Our charge-offs, net of recoveries, increased to $3.9 billion in the second quarter of 2010, compared to $1.9 billion in the second quarter of 2009, primarily due to an increase in the volume of foreclosure transfers, short sales, and other foreclosure alternatives associated with single-family loans. Charge-offs, net of recoveries were $6.7 billion in the first half of 2010 compared to $2.9 billion in the first half of 2009. We recognized $1.1 billion and $3.7 billion of provision for credit losses above the level of our charge-offs, net during the three and six months ended June 30, 2010, respectively, primarily as a result of:
 
  •  an increase in the number of single-family loans subject to individual impairment resulting from an increase in the number of TDRs during the first half of 2010. Impairment analysis for TDRs requires giving recognition to the present value of the concession granted to the borrower, which generally resulted in an increase in our allowance for loan losses. We expect a continued increase in the number of loan modifications that qualify as a TDR since the majority of our modifications in 2010 are anticipated to include a significant reduction in the contractual interest rate; and
 
  •  a continued increase in non-performing loans and foreclosures reflecting the combination of the decline in home values that began in 2006 and persistently high rates of unemployment and delinquencies. Single-family non-performing loans were $111.8 billion and $98.7 billion, and multifamily non-performing loans were $653 million and $538 million as of June 30, 2010 and December 31, 2009, respectively. Although still increasing, the rate of growth in the balance of non-performing loans slowed during the first half of 2010.
 
The level of our provision for credit losses in the remainder of 2010 will depend on a number of factors, including the actual level of mortgage defaults, the impact of the MHA Program and our other loss mitigation efforts, changes in property values, regional economic conditions, including unemployment rates, third-party mortgage insurance coverage
 
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and recoveries, and the realized rate of seller/servicer repurchases. See “RISK MANAGEMENT — Credit Risks — Institutional Credit Risk” for additional information on seller/servicer repurchase obligations.
 
Certain multifamily markets in the Southeast and West regions exhibited weaker than average fundamentals and operating performance in the first half of 2010, which increases our risk of future losses related to properties in these areas. The amount of multifamily loans identified as impaired, where we estimate a specific reserve, increased in both the three and six months ended June 30, 2010, compared to the 2009 periods. As a result, the amount of our loan loss reserve associated with multifamily loans increased to $935 million as of June 30, 2010 from $831 million as of December 31, 2009.
 
See “Table 3 — Credit Statistics, Single-Family Credit Guarantee Portfolio” and “Table 4 — Credit Statistics, Multifamily Mortgage Portfolio” for quarterly trends in our mortgage loan credit statistics.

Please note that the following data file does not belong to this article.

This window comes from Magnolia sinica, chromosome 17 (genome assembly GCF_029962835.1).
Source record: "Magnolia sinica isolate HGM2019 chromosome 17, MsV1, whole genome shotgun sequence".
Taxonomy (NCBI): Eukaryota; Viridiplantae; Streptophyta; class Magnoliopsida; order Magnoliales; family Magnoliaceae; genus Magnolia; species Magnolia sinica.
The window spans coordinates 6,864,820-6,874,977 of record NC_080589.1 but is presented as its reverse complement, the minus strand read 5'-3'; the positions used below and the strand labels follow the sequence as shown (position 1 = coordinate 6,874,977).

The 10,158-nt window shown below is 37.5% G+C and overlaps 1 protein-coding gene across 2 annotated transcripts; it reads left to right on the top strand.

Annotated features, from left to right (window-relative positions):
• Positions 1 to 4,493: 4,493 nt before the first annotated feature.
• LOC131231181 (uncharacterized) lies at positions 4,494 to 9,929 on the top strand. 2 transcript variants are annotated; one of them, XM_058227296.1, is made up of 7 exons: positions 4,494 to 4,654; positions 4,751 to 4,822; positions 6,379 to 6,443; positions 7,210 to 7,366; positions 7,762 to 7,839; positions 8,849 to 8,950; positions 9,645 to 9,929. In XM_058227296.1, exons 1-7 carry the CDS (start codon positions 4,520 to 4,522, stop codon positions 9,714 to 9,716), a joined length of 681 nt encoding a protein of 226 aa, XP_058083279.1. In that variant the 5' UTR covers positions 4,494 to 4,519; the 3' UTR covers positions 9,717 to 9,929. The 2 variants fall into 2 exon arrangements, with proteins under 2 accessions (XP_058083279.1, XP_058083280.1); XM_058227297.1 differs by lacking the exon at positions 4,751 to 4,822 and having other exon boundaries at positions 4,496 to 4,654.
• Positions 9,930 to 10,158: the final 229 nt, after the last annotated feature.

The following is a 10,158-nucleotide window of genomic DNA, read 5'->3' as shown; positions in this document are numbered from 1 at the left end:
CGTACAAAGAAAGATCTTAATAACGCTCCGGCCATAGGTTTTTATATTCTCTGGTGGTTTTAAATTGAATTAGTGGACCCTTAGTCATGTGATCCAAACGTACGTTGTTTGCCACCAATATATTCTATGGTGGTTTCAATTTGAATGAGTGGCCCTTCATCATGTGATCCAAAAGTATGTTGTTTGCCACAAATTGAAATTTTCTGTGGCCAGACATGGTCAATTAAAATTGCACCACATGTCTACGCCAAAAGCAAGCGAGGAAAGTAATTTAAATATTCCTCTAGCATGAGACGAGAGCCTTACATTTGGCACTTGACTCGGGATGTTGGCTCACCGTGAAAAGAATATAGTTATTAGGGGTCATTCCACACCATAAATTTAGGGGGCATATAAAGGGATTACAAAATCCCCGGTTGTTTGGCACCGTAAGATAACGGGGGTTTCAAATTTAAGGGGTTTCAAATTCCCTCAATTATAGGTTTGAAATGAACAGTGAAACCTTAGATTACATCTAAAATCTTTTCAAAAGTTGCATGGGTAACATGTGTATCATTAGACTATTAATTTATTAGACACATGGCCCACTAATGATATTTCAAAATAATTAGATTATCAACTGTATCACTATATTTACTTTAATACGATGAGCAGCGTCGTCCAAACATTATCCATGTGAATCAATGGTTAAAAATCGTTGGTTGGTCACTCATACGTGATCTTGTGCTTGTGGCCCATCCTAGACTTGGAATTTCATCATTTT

Non-Interest Income (Loss)
 
Gains (Losses) on Extinguishment of Debt Securities of Consolidated Trusts
 
Subsequent to January 1, 2010, due to the change in accounting for consolidation of VIEs, when we purchase PCs that have been issued by consolidated PC trusts, we extinguish a pro rata portion of the outstanding debt securities of the related consolidated trust. We recognize a gain (loss) on extinguishment of the debt securities to the extent the amount paid to redeem the debt security differs from its carrying value adjusted for any related purchase commitments accounted for as derivatives. For the three and six months ended June 30, 2010, we extinguished debt securities of consolidated trusts with a UPB of $0.9 billion and $5.3 billion, respectively (representing our purchase of single-family PCs with a corresponding UPB amount), and our gains (losses) on extinguishment of these debt securities of consolidated trusts were $4 million and $(94) million, respectively. See “NOTE 2: CHANGE IN ACCOUNTING PRINCIPLES” for additional information.
 
Gains (Losses) on Retirement of Other Debt
 
Gains (losses) on retirement of other debt were $(141) million and $(179) million during the three and six months ended June 30, 2010, respectively, compared to $(156) million and $(260) million during the three and six months ended June 30, 2009, respectively. During the three and six months ended June 30, 2010, we recognized fewer losses on debt retirement compared to the three and six months ended June 30, 2009 due to gains on debt repurchases, declines in write-offs of concession fees, and declines in write-offs of basis adjustments related to previously discontinued hedging relationships.
 
Derivative Gains (Losses)
 
Table 9 presents derivative gains (losses) reported in our consolidated statements of operations. See “NOTE 11: DERIVATIVES — Table 11.2 — Gains and Losses on Derivatives” for information about gains and losses related to specific categories of derivatives. Changes in fair value and interest accruals on derivatives not in hedge accounting relationships are recorded as derivative gains (losses) in our consolidated statements of operations. At June 30, 2010 and December 31, 2009, we did not have any derivatives in hedge accounting relationships; however, there are amounts recorded in AOCI related to discontinued cash flow hedges. The deferred amounts in AOCI related to closed cash flow hedges are reclassified to earnings when the forecasted transactions affect earnings. Although derivatives are an important aspect of our management of interest-rate risk, they generally increase the volatility of reported net income (loss), because not all of the assets and liabilities being hedged are recorded at fair value with changes reported in net income.